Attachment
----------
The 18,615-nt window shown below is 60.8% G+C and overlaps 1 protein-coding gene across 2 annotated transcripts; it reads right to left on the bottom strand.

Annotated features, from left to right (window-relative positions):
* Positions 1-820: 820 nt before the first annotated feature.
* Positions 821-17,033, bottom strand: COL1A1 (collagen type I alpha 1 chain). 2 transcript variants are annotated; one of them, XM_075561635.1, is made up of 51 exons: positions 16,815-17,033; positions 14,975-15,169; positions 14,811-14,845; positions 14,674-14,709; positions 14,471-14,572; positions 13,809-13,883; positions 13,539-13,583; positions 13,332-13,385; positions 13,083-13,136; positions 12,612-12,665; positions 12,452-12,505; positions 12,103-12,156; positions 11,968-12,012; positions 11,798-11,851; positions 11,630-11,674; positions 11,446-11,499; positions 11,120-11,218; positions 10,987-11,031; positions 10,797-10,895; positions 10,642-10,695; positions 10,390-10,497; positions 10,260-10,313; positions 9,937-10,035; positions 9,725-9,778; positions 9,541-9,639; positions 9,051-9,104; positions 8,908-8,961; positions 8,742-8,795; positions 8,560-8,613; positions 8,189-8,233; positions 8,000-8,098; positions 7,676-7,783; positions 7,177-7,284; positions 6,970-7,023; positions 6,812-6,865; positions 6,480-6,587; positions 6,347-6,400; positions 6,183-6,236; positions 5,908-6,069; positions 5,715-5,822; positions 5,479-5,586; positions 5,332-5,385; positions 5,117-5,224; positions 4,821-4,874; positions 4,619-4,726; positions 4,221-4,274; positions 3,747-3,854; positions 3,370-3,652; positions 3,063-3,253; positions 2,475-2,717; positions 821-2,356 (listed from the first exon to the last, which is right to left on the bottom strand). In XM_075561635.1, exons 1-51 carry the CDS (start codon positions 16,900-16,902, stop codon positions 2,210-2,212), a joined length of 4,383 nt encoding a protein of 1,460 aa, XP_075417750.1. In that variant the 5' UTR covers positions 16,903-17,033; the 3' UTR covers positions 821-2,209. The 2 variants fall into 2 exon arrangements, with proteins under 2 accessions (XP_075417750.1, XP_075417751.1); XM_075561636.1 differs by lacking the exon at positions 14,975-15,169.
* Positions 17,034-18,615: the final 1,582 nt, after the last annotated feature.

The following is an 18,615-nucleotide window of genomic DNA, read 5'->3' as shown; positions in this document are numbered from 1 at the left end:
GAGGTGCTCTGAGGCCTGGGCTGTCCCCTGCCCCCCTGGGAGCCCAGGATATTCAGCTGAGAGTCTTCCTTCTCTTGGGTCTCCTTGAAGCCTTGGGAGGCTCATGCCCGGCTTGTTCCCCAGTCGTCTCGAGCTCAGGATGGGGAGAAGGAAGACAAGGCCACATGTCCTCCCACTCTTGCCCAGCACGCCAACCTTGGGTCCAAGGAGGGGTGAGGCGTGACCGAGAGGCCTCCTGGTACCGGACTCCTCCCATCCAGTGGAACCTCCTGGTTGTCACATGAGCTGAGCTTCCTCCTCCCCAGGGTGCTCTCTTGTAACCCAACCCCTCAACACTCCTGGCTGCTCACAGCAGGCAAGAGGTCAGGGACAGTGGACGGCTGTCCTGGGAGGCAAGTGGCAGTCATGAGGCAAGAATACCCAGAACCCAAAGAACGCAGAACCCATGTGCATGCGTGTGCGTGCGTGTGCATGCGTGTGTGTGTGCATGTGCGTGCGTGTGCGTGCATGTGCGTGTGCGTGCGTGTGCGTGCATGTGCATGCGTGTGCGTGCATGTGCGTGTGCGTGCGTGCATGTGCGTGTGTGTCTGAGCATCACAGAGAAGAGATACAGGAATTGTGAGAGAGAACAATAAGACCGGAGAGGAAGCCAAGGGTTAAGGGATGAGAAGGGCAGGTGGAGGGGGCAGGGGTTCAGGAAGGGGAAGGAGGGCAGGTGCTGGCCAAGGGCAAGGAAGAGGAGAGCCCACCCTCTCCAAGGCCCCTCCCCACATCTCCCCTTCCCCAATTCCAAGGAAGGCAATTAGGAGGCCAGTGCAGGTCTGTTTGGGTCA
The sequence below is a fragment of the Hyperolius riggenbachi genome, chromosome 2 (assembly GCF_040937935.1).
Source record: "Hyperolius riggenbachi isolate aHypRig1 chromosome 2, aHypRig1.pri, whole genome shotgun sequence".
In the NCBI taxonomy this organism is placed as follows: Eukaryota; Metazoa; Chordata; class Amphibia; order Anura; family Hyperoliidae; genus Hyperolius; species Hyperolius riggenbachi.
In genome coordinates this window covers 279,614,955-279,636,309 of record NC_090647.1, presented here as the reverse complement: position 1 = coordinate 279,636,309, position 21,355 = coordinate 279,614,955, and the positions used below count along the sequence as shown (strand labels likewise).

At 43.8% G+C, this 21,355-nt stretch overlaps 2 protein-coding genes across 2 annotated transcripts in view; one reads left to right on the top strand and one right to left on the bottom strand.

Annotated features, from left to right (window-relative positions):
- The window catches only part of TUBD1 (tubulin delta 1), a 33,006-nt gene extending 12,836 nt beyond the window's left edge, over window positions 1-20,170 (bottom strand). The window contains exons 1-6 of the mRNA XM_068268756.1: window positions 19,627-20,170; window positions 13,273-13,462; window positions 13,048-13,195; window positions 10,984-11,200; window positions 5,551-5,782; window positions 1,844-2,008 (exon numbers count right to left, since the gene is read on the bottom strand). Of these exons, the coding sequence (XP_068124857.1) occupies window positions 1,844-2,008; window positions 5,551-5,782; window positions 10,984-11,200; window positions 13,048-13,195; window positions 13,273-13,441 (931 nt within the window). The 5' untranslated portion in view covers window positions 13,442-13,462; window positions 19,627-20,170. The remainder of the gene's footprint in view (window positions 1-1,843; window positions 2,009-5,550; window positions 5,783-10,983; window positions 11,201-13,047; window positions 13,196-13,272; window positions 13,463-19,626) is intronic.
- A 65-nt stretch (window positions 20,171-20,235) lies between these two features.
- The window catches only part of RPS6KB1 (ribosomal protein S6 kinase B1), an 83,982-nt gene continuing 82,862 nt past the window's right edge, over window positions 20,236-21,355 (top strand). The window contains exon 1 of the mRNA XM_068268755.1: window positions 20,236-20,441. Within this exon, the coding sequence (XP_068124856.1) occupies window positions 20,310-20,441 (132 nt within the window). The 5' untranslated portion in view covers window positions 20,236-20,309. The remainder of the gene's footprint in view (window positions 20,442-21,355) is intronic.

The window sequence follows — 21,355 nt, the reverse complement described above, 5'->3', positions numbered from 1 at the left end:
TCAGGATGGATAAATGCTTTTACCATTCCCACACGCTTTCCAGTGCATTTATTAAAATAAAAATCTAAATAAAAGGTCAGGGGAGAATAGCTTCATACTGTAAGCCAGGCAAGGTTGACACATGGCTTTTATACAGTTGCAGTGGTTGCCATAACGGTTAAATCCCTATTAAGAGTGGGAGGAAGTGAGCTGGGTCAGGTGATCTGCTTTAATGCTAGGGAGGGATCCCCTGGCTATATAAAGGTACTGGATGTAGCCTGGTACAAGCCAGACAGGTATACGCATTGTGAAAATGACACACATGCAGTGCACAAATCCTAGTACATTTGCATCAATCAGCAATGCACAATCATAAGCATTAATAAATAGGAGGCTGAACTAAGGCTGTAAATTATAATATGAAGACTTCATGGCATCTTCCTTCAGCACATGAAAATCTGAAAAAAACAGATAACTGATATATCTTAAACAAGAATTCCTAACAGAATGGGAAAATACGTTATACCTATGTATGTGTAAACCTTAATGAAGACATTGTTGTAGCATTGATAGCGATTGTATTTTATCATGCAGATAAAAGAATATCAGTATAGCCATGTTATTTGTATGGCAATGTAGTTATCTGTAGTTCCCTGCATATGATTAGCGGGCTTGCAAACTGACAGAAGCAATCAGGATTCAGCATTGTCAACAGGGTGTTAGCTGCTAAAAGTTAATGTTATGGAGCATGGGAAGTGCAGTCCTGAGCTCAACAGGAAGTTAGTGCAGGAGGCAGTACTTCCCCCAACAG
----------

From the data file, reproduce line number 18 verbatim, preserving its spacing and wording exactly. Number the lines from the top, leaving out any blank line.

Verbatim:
TCAGGATGGATAAATGCTTTTACCATTCCCACACGCTTTCCAGTGCATTTATTAAAATAAAAATCTAAATAAAAGGTCAGGGGAGAATAGCTTCATACTGTAAGCCAGGCAAGGTTGACACATGGCTTTTATACAGTTGCAGTGGTTGCCATAACGGTTAAATCCCTATTAAGAGTGGGAGGAAGTGAGCTGGGTCAGGTGATCTGCTTTAATGCTAGGGAGGGATCCCCTGGCTATATAAAGGTACTGGATGTAGCCTGGTACAAGCCAGACAGGTATACGCATTGTGAAAATGACACACATGCAGTGCACAAATCCTAGTACATTTGCATCAATCAGCAATGCACAATCATAAGCATTAATAAATAGGAGGCTGAACTAAGGCTGTAAATTATAATATGAAGACTTCATGGCATCTTCCTTCAGCACATGAAAATCTGAAAAAAACAGATAACTGATATATCTTAAACAAGAATTCCTAACAGAATGGGAAAATACGTTATACCTATGTATGTGTAAACCTTAATGAAGACATTGTTGTAGCATTGATAGCGATTGTATTTTATCATGCAGATAAAAGAATATCAGTATAGCCATGTTATTTGTATGGCAATGTAGTTATCTGTAGTTCCCTGCATATGATTAGCGGGCTTGCAAACTGACAGAAGCAATCAGGATTCAGCATTGTCAACAGGGTGTTAGCTGCTAAAAGTTAATGTTATGGAGCATGGGAAGTGCAGTCCTGAGCTCAACAGGAAGTTAGTGCAGGAGGCAGTACTTCCCCCAACAG